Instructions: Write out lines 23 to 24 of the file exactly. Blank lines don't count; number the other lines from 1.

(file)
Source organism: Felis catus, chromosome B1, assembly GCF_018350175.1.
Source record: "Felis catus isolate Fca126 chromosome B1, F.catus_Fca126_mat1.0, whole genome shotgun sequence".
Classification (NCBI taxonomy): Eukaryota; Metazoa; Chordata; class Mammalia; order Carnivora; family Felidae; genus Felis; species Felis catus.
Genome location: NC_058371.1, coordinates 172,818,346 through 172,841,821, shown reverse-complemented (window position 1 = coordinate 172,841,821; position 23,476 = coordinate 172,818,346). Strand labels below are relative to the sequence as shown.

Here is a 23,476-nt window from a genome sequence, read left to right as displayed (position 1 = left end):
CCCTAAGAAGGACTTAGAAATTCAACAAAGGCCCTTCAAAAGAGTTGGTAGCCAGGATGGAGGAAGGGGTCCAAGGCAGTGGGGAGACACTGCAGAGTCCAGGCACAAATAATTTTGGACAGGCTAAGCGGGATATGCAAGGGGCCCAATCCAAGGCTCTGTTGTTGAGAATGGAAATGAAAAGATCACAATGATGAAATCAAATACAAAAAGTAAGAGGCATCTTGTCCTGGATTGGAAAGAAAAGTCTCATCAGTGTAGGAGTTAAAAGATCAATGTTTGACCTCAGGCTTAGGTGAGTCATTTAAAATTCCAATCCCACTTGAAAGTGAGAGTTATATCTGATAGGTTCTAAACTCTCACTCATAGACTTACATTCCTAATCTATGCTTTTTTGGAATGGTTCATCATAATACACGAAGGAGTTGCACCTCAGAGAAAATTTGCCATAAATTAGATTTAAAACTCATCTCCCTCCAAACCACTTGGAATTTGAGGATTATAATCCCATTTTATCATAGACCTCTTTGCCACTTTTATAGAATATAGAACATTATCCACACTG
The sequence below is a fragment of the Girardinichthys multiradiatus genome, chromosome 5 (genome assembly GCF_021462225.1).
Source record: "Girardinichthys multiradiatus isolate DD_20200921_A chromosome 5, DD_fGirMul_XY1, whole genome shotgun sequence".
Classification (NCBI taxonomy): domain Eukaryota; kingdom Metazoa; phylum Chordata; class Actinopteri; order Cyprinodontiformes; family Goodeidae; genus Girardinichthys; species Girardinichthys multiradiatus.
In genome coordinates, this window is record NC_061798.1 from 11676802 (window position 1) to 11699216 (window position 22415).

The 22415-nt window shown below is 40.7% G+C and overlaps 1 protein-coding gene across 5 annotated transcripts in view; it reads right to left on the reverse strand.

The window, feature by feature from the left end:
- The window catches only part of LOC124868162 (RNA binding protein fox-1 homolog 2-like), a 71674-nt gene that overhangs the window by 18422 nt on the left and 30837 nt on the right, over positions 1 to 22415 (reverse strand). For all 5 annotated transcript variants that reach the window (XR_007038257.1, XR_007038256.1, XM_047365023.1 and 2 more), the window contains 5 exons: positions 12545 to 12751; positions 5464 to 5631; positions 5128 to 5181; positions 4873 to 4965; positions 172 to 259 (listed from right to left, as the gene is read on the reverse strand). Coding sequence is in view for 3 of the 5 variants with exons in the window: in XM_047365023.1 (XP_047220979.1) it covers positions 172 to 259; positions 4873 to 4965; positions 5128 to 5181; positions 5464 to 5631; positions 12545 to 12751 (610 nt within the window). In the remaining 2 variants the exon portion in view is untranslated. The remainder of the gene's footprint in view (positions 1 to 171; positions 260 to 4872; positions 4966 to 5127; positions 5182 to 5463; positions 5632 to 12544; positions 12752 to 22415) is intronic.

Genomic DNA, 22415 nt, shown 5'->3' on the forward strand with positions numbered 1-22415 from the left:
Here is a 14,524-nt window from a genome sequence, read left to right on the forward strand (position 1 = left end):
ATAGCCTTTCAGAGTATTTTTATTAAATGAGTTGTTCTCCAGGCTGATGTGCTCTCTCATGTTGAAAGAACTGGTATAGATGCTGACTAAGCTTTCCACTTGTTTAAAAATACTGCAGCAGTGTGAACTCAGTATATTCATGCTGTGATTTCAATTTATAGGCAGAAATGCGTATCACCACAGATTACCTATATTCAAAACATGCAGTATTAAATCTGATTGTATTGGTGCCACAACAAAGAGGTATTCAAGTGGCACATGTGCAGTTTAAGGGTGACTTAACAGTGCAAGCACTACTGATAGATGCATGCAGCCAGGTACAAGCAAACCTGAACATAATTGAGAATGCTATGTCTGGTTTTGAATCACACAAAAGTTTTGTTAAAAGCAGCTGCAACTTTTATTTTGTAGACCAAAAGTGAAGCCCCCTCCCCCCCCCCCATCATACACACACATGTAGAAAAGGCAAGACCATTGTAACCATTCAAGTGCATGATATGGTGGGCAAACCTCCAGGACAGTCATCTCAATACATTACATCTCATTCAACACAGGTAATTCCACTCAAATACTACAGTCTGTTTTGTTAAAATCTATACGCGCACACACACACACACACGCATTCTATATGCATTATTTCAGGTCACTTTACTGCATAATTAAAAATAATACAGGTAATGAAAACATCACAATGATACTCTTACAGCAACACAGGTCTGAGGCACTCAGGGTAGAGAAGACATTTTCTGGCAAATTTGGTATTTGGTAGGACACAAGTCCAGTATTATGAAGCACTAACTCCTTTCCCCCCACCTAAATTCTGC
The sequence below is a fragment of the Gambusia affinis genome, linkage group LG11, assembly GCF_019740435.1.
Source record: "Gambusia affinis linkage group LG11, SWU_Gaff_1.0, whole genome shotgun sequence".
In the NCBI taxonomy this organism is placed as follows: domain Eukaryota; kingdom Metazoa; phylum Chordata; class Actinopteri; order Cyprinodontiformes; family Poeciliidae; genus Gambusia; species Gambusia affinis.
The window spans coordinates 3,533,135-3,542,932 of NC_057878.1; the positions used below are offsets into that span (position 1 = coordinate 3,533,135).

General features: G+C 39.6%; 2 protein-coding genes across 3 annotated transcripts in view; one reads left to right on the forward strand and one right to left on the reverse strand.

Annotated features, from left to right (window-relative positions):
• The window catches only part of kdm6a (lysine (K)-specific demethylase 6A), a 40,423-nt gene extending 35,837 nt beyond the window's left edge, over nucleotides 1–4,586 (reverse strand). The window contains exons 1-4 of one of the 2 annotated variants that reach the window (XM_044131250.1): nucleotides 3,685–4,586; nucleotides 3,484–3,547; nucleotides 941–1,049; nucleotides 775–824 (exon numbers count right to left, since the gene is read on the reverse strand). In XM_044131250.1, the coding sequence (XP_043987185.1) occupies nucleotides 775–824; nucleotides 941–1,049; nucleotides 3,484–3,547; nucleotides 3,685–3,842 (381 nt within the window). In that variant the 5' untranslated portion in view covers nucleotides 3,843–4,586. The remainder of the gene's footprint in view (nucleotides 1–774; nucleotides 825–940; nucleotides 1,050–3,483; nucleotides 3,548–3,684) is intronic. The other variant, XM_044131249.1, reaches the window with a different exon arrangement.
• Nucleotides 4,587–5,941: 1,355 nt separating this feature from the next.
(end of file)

• The window catches only part of kdm6a (lysine (K)-specific demethylase 6A), a 40,423-nt gene extending 35,837 nt beyond the window's left edge, over nucleotides 1–4,586 (reverse strand). The window contains exons 1-4 of one of the 2 annotated variants that reach the window (XM_044131250.1): nucleotides 3,685–4,586; nucleotides 3,484–3,547; nucleotides 941–1,049; nucleotides 775–824 (exon numbers count right to left, since the gene is read on the reverse strand). In XM_044131250.1, the coding sequence (XP_043987185.1) occupies nucleotides 775–824; nucleotides 941–1,049; nucleotides 3,484–3,547; nucleotides 3,685–3,842 (381 nt within the window). In that variant the 5' untranslated portion in view covers nucleotides 3,843–4,586. The remainder of the gene's footprint in view (nucleotides 1–774; nucleotides 825–940; nucleotides 1,050–3,483; nucleotides 3,548–3,684) is intronic. The other variant, XM_044131249.1, reaches the window with a different exon arrangement.
• Nucleotides 4,587–5,941: 1,355 nt separating this feature from the next.